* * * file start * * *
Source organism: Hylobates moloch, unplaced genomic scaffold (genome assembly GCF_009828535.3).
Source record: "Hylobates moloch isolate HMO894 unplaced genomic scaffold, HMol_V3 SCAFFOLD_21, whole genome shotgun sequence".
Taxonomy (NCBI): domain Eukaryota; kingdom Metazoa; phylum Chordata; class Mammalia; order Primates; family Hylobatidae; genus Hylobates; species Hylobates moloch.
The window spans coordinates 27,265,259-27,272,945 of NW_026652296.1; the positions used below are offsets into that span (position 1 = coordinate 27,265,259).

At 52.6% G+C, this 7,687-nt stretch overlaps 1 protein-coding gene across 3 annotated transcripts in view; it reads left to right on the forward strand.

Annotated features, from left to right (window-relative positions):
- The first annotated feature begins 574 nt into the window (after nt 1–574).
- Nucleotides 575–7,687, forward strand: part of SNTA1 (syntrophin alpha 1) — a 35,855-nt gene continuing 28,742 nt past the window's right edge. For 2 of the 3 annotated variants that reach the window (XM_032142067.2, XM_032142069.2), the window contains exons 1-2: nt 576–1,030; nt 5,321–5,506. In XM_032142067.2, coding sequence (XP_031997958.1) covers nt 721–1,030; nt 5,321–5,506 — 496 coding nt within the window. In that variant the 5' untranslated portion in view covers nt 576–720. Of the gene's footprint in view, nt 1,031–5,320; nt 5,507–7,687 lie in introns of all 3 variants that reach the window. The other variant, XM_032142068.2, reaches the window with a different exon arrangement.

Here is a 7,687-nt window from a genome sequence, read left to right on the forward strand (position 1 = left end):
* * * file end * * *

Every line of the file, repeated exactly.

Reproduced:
Source organism: Hylobates moloch, unplaced genomic scaffold (genome assembly GCF_009828535.3).
Source record: "Hylobates moloch isolate HMO894 unplaced genomic scaffold, HMol_V3 SCAFFOLD_21, whole genome shotgun sequence".
Taxonomy (NCBI): domain Eukaryota; kingdom Metazoa; phylum Chordata; class Mammalia; order Primates; family Hylobatidae; genus Hylobates; species Hylobates moloch.
The window spans coordinates 27,265,259-27,272,945 of NW_026652296.1; the positions used below are offsets into that span (position 1 = coordinate 27,265,259).

At 52.6% G+C, this 7,687-nt stretch overlaps 1 protein-coding gene across 3 annotated transcripts in view; it reads left to right on the forward strand.

Annotated features, from left to right (window-relative positions):
- The first annotated feature begins 574 nt into the window (after nt 1–574).
- Nucleotides 575–7,687, forward strand: part of SNTA1 (syntrophin alpha 1) — a 35,855-nt gene continuing 28,742 nt past the window's right edge. For 2 of the 3 annotated variants that reach the window (XM_032142067.2, XM_032142069.2), the window contains exons 1-2: nt 576–1,030; nt 5,321–5,506. In XM_032142067.2, coding sequence (XP_031997958.1) covers nt 721–1,030; nt 5,321–5,506 — 496 coding nt within the window. In that variant the 5' untranslated portion in view covers nt 576–720. Of the gene's footprint in view, nt 1,031–5,320; nt 5,507–7,687 lie in introns of all 3 variants that reach the window. The other variant, XM_032142068.2, reaches the window with a different exon arrangement.

Here is a 7,687-nt window from a genome sequence, read left to right on the forward strand (position 1 = left end):